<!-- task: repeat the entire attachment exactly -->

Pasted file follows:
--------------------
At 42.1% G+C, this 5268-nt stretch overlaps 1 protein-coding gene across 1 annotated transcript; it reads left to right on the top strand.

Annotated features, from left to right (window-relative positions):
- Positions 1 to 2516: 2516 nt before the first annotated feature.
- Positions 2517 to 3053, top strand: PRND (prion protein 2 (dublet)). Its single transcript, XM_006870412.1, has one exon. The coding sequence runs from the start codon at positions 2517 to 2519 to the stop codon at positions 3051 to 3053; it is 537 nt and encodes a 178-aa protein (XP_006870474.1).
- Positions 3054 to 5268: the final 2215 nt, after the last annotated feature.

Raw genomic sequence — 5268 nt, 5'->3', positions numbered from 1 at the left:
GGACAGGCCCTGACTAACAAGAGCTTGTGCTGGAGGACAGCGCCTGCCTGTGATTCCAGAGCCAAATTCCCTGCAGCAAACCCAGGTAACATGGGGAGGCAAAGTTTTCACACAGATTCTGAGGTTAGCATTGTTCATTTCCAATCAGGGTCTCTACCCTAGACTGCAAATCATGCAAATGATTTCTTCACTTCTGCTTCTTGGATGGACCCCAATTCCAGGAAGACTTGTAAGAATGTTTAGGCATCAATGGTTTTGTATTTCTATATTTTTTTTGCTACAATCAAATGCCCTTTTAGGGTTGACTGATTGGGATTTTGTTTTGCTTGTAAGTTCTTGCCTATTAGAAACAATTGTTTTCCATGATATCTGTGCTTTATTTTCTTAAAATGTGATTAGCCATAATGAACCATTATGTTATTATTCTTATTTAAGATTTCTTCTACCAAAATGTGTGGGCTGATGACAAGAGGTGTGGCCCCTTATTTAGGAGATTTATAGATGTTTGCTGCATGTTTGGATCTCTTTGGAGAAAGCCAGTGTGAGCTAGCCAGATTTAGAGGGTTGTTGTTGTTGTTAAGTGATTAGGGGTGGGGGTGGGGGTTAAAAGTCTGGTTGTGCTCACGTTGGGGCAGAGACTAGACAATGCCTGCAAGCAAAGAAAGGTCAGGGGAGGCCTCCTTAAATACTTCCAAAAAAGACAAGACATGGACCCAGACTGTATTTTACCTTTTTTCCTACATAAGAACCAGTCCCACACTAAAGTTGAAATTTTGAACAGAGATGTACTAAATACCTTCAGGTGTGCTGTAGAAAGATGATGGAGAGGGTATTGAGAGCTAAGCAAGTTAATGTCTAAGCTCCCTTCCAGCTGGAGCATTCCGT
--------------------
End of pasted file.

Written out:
At 42.1% G+C, this 5268-nt stretch overlaps 1 protein-coding gene across 1 annotated transcript; it reads left to right on the top strand.

Annotated features, from left to right (window-relative positions):
- Positions 1 to 2516: 2516 nt before the first annotated feature.
- Positions 2517 to 3053, top strand: PRND (prion protein 2 (dublet)). Its single transcript, XM_006870412.1, has one exon. The coding sequence runs from the start codon at positions 2517 to 2519 to the stop codon at positions 3051 to 3053; it is 537 nt and encodes a 178-aa protein (XP_006870474.1).
- Positions 3054 to 5268: the final 2215 nt, after the last annotated feature.

Raw genomic sequence — 5268 nt, 5'->3', positions numbered from 1 at the left:
GGACAGGCCCTGACTAACAAGAGCTTGTGCTGGAGGACAGCGCCTGCCTGTGATTCCAGAGCCAAATTCCCTGCAGCAAACCCAGGTAACATGGGGAGGCAAAGTTTTCACACAGATTCTGAGGTTAGCATTGTTCATTTCCAATCAGGGTCTCTACCCTAGACTGCAAATCATGCAAATGATTTCTTCACTTCTGCTTCTTGGATGGACCCCAATTCCAGGAAGACTTGTAAGAATGTTTAGGCATCAATGGTTTTGTATTTCTATATTTTTTTTGCTACAATCAAATGCCCTTTTAGGGTTGACTGATTGGGATTTTGTTTTGCTTGTAAGTTCTTGCCTATTAGAAACAATTGTTTTCCATGATATCTGTGCTTTATTTTCTTAAAATGTGATTAGCCATAATGAACCATTATGTTATTATTCTTATTTAAGATTTCTTCTACCAAAATGTGTGGGCTGATGACAAGAGGTGTGGCCCCTTATTTAGGAGATTTATAGATGTTTGCTGCATGTTTGGATCTCTTTGGAGAAAGCCAGTGTGAGCTAGCCAGATTTAGAGGGTTGTTGTTGTTGTTAAGTGATTAGGGGTGGGGGTGGGGGTTAAAAGTCTGGTTGTGCTCACGTTGGGGCAGAGACTAGACAATGCCTGCAAGCAAAGAAAGGTCAGGGGAGGCCTCCTTAAATACTTCCAAAAAAGACAAGACATGGACCCAGACTGTATTTTACCTTTTTTCCTACATAAGAACCAGTCCCACACTAAAGTTGAAATTTTGAACAGAGATGTACTAAATACCTTCAGGTGTGCTGTAGAAAGATGATGGAGAGGGTATTGAGAGCTAAGCAAGTTAATGTCTAAGCTCCCTTCCAGCTGGAGCATTCCGT